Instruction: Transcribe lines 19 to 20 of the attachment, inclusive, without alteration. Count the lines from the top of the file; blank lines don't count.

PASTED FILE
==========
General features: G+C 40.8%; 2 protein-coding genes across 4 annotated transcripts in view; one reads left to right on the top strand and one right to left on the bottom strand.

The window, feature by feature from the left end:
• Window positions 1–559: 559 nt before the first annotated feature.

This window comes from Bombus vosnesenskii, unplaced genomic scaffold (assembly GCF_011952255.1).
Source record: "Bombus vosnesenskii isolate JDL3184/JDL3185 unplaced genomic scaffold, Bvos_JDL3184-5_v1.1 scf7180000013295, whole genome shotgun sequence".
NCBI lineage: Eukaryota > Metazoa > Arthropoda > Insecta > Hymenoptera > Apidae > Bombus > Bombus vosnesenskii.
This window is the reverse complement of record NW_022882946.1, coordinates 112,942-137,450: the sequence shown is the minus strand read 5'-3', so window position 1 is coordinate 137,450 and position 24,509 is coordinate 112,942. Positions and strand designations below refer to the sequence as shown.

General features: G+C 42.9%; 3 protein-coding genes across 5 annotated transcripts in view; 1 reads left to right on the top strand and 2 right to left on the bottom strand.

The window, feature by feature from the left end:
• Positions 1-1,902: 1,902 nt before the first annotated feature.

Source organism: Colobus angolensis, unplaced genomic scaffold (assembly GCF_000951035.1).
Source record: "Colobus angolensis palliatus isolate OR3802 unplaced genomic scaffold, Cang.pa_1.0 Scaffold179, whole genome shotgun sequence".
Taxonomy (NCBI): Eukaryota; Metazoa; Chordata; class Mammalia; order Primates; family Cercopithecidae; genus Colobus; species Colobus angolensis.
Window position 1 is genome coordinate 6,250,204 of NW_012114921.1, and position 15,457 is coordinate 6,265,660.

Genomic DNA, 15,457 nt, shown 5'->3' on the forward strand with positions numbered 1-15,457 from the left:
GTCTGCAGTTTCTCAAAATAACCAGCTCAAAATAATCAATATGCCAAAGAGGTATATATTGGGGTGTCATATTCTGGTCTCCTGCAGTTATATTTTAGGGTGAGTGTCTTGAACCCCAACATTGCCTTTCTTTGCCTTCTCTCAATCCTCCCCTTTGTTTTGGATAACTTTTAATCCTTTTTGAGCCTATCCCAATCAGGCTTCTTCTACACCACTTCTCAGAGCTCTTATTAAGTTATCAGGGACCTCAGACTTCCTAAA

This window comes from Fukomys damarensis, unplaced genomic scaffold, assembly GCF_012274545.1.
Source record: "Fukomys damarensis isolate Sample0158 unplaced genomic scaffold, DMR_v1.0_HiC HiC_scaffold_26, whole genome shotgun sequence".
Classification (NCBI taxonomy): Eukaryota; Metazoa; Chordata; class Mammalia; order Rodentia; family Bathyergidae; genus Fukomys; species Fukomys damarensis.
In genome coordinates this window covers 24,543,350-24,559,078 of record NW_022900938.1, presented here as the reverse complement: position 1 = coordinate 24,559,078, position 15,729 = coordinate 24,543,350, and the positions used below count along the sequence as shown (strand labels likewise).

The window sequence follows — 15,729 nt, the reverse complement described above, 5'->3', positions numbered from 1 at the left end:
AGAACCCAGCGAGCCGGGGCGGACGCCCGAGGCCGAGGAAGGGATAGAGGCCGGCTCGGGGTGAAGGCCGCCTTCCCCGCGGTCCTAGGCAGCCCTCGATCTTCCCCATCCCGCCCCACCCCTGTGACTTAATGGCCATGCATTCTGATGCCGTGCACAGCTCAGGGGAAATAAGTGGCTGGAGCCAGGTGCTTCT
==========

Classification (NCBI taxonomy): Eukaryota; Metazoa; Chordata; class Mammalia; order Rodentia; family Bathyergidae; genus Fukomys; species Fukomys damarensis.
In genome coordinates this window covers 24,543,350-24,559,078 of record NW_022900938.1, presented here as the reverse complement: position 1 = coordinate 24,559,078, position 15,729 = coordinate 24,543,350, and the positions used below count along the sequence as shown (strand labels likewise).